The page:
There was always the possibility that the Tampa Bay Lightning would need some time to get their legs under them, and that was the case in Game 1 of the Stanley Cup Final. After a fairly even first period in which the Lightning showed signs of fatigue, the Dallas Stars dominated the middle frame and took a two-goal lead into the third period. According to Evolving Hockey, the Stars generated about three expected goals through the first 40 minutes with 2.3 of those expected goals coming in period No. 2.
Heading into the third period, the Stars held a plus-21 shot differential and the Lightning had only generated 1.4 expected goals and 30 shot attempts. It was a different story in period No 3 as the Stars were only able to attempt three shots, while the Lightning fired 43 towards Anton Khudobin. The veteran goaltender stood tall, though, like he has throughout these playoffs, and the Lightning now find themselves in a 1-0 hole to start the series.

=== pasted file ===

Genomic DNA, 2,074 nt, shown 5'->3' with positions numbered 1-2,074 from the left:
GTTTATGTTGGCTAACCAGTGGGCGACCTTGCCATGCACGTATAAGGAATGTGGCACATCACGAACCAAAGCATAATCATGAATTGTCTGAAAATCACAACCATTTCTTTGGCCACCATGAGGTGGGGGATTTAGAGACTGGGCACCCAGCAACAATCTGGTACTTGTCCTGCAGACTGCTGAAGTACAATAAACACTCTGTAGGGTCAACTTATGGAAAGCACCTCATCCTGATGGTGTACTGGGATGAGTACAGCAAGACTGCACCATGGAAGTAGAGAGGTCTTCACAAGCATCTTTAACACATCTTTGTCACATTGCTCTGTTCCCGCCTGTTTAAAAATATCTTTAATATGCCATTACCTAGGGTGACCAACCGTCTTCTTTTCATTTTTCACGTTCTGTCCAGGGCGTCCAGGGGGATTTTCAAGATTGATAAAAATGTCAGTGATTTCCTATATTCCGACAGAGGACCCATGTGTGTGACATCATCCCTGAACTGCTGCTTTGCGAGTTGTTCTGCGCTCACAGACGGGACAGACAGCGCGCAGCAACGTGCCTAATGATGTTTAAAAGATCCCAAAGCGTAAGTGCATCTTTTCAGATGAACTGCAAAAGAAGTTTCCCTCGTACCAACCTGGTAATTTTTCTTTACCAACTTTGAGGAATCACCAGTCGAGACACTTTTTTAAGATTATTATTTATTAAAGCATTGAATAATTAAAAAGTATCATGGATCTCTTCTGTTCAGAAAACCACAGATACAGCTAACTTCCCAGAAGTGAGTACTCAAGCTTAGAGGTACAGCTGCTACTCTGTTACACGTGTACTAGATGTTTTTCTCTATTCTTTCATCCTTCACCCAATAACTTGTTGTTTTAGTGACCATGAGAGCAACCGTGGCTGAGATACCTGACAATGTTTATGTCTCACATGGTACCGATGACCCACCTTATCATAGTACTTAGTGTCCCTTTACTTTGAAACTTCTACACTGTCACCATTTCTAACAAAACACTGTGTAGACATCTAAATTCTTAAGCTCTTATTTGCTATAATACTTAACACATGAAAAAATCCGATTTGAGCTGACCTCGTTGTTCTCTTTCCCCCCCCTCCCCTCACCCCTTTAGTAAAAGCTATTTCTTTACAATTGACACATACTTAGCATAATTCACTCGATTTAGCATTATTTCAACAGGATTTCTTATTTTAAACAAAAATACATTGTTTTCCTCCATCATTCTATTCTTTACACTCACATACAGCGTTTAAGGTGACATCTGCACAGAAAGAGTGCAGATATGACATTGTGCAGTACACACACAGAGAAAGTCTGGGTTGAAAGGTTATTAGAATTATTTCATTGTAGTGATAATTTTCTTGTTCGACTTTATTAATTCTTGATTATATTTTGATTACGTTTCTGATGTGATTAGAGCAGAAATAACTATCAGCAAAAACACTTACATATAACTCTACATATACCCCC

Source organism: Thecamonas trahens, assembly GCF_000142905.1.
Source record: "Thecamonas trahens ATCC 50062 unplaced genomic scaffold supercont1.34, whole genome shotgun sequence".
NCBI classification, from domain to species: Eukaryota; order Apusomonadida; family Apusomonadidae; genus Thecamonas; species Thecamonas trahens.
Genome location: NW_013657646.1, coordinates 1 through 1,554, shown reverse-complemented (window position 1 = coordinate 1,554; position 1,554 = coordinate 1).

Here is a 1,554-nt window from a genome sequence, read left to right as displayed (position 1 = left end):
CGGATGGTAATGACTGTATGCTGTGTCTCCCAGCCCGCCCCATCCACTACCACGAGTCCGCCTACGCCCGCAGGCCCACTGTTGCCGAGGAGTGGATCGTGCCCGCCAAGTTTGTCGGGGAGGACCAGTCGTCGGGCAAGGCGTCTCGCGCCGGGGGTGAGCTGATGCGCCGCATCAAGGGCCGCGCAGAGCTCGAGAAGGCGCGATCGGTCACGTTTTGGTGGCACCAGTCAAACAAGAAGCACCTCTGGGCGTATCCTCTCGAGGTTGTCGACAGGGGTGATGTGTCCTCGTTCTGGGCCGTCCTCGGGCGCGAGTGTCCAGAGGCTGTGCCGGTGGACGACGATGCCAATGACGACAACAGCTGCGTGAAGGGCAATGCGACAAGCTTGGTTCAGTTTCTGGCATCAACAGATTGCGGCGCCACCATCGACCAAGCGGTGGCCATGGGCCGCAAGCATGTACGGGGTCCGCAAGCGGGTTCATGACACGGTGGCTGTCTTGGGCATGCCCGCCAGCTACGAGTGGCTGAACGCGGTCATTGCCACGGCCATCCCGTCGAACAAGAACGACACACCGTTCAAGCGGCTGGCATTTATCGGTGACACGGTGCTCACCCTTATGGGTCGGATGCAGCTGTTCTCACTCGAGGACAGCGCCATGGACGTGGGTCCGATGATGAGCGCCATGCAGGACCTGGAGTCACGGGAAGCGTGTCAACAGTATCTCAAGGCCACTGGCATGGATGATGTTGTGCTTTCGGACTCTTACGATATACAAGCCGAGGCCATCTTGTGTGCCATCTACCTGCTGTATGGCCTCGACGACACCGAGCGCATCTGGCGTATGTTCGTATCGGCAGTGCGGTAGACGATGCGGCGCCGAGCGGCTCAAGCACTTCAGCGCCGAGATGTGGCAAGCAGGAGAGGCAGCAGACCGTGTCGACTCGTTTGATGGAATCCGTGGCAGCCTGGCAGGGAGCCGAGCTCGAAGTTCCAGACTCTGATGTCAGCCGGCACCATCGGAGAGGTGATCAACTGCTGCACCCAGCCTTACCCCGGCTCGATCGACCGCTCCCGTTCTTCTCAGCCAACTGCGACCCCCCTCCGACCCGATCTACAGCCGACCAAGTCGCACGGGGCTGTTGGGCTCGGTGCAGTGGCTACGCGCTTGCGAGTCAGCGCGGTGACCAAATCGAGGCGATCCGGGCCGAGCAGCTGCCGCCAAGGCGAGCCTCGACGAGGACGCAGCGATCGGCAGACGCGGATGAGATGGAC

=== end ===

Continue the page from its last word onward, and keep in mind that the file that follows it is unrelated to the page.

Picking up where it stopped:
Looking ahead to Game 2 odds
The Stars carried a plus-135 price tag into Game 1, and while the opening line for Game 2 might be shaded a little more in their direction, we shouldn’t see a drastic shift in the odds. The Lightning should be priced around -150, unless Steven Stamkos makes a surprise return, of course. Expect the Lightning to remain the series favorite when bookmakers post their adjusted price for the Stanley Cup Final. By my estimation, the Lightning’s chances of hoisting the Cup have dropped from about 69 percent to approximately 54 percent.
The two teams combined to generate about six expected goals and 125 shot attempts. However, due to the strong play of Khudobin, and to a lesser extent, Andrei Vasilevskiy, only five goals were scored. This resulted is a push for those that bet into the game total market as it was set at 5 goals. The total was shaded to the over, and if it is again set at 5 even, that should be the case in Game 2.
With that being said, if you’re looking for goals, don’t count on the officials to influence the game unless they absolutely have to do so. When the Stanley Cup is on the line, only the most blatant violations are called, like a delay of game or high stick. Five power play opportunities a game, split between the two teams, is probably what we’ll see more often than not. Five goals is a reasonable expectation, as far as the number of goals per game that we can expect to see in this series.